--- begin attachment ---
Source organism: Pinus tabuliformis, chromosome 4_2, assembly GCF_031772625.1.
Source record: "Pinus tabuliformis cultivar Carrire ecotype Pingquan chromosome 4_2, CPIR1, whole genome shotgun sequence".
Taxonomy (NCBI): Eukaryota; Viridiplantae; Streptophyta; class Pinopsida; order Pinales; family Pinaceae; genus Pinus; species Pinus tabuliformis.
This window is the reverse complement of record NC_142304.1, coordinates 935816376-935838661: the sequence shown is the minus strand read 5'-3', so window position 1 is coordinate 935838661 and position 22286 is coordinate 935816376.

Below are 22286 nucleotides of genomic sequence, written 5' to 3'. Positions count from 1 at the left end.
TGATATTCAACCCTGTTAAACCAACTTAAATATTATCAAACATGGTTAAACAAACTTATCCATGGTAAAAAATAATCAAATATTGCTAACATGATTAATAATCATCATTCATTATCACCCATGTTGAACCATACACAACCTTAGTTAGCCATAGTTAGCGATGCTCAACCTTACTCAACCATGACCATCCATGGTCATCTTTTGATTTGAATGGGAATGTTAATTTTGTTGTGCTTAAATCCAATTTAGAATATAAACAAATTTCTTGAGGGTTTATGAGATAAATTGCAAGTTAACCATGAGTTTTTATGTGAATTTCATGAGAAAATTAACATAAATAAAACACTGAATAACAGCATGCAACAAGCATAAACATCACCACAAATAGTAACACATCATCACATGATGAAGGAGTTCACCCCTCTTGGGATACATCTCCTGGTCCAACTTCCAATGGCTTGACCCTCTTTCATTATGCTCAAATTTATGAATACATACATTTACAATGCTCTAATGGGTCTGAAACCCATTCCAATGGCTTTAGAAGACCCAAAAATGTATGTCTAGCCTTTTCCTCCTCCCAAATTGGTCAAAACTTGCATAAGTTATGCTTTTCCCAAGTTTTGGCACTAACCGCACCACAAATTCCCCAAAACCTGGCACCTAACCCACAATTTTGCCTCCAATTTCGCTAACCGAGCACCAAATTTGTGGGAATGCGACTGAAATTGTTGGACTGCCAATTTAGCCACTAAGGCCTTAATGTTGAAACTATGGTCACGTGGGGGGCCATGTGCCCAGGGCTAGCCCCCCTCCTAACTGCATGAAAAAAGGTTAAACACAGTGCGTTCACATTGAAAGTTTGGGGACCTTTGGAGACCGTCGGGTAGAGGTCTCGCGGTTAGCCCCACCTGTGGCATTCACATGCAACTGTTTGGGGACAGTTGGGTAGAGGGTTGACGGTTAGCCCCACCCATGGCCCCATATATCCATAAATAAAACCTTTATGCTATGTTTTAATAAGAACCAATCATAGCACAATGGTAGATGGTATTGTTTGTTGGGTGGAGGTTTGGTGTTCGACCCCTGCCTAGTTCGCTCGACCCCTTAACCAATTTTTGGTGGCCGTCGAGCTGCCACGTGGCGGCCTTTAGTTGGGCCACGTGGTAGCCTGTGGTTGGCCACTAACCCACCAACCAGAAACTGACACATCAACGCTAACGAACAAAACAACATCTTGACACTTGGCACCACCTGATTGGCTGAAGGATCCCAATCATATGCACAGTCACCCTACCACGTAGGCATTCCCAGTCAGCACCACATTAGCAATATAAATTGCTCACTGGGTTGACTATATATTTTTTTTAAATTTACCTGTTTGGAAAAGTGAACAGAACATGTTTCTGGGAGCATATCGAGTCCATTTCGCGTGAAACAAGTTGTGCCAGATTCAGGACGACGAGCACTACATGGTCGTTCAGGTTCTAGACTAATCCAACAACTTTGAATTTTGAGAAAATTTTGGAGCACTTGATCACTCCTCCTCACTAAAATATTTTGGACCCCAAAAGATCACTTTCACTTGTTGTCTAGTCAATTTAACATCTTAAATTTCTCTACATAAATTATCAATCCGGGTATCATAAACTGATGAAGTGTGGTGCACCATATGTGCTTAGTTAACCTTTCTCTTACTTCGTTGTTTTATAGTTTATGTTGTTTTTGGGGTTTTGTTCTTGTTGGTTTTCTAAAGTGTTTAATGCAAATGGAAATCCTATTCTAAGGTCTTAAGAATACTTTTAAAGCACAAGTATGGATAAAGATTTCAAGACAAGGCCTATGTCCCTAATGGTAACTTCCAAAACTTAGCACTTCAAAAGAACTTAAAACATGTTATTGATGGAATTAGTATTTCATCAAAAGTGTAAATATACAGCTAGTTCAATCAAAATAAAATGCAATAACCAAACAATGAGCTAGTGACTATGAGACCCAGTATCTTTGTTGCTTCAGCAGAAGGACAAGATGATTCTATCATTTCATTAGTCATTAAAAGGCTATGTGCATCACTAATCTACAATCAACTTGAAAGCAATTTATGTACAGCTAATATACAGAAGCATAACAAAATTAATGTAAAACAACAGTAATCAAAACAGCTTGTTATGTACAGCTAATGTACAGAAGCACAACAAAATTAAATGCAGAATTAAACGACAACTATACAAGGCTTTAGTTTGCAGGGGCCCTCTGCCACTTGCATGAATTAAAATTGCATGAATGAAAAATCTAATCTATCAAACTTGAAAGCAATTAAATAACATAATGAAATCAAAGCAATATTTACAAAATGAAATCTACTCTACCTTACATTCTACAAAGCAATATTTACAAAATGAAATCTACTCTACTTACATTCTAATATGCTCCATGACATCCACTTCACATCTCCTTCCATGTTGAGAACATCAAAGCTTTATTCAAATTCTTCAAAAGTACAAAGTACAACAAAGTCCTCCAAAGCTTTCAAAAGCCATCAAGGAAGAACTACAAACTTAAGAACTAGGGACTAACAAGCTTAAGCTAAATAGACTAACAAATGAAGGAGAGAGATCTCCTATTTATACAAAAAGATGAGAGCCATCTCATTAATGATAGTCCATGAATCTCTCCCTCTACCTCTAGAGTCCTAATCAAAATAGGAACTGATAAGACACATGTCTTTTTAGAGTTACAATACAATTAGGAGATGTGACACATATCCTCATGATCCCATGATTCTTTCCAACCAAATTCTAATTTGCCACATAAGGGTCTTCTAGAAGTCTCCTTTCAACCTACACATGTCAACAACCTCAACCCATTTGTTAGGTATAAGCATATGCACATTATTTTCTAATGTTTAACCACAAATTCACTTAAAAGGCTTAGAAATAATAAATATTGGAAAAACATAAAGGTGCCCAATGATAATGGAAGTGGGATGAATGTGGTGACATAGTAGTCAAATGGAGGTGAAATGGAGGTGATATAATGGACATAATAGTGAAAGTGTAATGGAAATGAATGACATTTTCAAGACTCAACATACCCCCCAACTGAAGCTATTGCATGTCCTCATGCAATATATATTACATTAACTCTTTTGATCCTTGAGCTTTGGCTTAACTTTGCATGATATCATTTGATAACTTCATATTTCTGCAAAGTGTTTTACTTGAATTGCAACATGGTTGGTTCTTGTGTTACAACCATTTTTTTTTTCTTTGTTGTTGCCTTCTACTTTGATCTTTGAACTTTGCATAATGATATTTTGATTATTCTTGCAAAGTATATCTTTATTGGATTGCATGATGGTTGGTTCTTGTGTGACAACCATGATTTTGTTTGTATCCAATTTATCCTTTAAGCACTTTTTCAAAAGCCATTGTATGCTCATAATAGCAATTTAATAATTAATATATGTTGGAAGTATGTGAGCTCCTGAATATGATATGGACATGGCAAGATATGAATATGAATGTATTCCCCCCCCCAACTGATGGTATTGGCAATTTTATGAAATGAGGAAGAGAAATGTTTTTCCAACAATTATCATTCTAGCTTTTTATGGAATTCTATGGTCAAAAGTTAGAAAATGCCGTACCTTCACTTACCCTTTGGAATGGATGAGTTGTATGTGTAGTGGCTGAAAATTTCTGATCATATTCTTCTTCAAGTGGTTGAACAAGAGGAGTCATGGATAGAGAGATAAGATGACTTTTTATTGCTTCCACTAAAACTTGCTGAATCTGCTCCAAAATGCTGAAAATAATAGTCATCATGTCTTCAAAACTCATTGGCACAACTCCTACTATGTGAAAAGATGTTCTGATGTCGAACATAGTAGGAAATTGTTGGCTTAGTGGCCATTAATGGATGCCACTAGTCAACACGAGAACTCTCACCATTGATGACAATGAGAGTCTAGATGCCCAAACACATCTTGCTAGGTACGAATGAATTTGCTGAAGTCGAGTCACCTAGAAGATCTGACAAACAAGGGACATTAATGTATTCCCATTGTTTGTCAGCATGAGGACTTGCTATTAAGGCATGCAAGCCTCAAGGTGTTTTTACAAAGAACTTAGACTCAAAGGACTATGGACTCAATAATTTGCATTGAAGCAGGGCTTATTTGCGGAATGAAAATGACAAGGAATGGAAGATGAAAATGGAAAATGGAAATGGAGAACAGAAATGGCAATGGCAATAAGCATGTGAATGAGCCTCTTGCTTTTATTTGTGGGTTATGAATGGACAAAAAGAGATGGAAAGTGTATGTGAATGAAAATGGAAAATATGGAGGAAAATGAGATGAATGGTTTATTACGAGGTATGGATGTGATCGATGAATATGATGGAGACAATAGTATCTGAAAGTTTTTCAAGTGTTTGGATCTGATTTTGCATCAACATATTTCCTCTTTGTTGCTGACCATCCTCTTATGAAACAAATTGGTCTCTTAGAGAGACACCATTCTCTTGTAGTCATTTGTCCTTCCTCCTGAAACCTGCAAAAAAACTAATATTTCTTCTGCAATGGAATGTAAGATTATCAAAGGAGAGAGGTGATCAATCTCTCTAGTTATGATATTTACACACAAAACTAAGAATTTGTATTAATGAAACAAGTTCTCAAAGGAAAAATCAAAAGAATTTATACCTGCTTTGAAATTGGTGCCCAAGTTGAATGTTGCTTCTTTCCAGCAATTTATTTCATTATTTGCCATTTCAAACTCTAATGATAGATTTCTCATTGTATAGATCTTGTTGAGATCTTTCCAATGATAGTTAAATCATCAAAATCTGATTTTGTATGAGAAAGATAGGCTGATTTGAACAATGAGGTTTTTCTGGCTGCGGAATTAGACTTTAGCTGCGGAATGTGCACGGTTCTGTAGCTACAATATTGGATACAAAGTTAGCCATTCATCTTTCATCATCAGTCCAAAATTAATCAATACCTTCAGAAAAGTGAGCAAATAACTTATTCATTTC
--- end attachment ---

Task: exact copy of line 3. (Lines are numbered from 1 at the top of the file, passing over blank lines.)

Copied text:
Taxonomy (NCBI): Eukaryota; Viridiplantae; Streptophyta; class Pinopsida; order Pinales; family Pinaceae; genus Pinus; species Pinus tabuliformis.